Question: I own two separate businesses and am considering adopting a profit sharing and 401(k) plan for my employees. Is my advisor correct that the plan must cover the employees of both companies?
Answer: While the advice you have been given is proper, you can take advantage of some creative design options that will allow you to limit plan coverage. By carefully considering the available options, you can avoid having to cover all of the employees of your two businesses.
Both the Employee Retirement Income Security Act (“ERISA”), the federal statute that governs employee benefit plans, and the Internal Revenue Code, require qualified employee benefit plans such as profit sharing and 401(k) plans to satisfy certain coverage tests to maintain their qualified status. The overall thrust of this legislation is to prohibit discrimination against non-highly compensated employees (“NHCEs”). Discrimination against highly compensated employees (“HCEs”) by excluding them on a class basis is permissible in these statutes.
While the definition is somewhat complex, an HCE is generally an employee who earns more than an indexed threshold amount of annual compensation ($150,000 for the 2023 year) and is in the top twenty percent of employees ranked by pay. A person who owns 5% or more of the plan sponsor at any time during the year is also considered an HCE, regardless of salary. Other rules apply in determining if an employee is an HCE. An NHCE is simply an employee who is not an HCE.
One of the plan coverage tests requires that a qualified employee benefit plan cover at least 70% of the employer’s NHCEs. An alternative test permits an employer to cover that percent of NHCEs which is at least 70% of the percentage of the HCEs who are covered by the plan. Other, more intricate, plan coverage tests apply as well. Given the common ownership of both of your businesses, the coverage test must take into account the employees of both businesses unless some uncommon exceptions apply.
One option is to simply choose which employees are intended to be covered by the plan based on their job classification but to exclude HCEs from the plan. This gives an employer the option to cover less than all of the company workforce while still maintaining the qualified status of the plan. An employer could, for example, cover only the NHCEs of one business and exclude the NHCEs of the other business.
You might also consider the number of NHCEs in the two businesses. If 70% or more of the NHCEs working for the two companies are covered by one of your two businesses, you can adopt a plan just for that business and likely pass the coverage test without including employees of the other business.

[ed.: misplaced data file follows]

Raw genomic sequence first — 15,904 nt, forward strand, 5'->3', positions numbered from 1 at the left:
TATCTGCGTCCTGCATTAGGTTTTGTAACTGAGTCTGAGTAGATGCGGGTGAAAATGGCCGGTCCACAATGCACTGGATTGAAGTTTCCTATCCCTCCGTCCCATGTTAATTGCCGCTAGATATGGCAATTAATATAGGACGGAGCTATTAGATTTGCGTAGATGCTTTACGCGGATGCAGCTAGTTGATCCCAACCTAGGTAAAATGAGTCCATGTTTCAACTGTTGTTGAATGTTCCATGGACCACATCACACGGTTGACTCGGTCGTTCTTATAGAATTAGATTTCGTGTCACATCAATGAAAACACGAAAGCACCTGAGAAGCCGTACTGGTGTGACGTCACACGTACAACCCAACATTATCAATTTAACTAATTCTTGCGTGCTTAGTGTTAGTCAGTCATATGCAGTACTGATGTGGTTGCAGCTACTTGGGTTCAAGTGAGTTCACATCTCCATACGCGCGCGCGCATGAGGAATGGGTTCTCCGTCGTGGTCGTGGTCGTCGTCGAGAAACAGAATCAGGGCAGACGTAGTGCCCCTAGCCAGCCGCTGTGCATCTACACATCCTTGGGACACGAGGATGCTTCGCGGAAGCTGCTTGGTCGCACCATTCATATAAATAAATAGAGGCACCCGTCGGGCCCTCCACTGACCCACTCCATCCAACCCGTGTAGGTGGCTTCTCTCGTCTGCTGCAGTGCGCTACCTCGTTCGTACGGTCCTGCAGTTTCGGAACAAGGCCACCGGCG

The other coverage test noted above allows you to cover that percent of the NHCEs which is at least 70% of the HCEs who are covered by the plan. If you have a workforce of 30 employees, for example, where five are HCEs and are all covered by the plan, since all of the HCEs would be covered, you must cover 70% of the NHCEs. Carrying that concept further, if only two of the five HCEs are eligible to participate in the plan, then the HCE coverage percentage is 40% (2 covered HCEs of 5 total HCEs). In that case, only 28% of the NHCEs would need to be covered (70% of the 40% HCE coverage rate).
In deciding which employees to cover, you are strongly encouraged to do so on a job classification or other reasonable basis so you are not discriminating based on gender, age or any other protected class of employees. Also, you would not want two employees with the same or similarly situated employment responsibilities treated differently for employee benefit plan purposes. Selecting coverage on a job classification such as salespersons or administrative employees is one means of limiting plan participation. You will of course have to address employee relations issues that may arise if one or more groups of employees take umbrage with being excluded from the plan.
Many brokerage and other financial institutions sponsor pre-approved plans that offer minimal plan design and other administrative costs for adopting and administering qualified plans. However, if you wish to vary your plan coverage by not offering participation to all of your employees, a standard plan from a brokerage or other financial institution may not provide you with the flexibility you need to tailor your coverage. With an innovative plan design, you may have greater latitude in creating a plan which satisfies your coverage needs.
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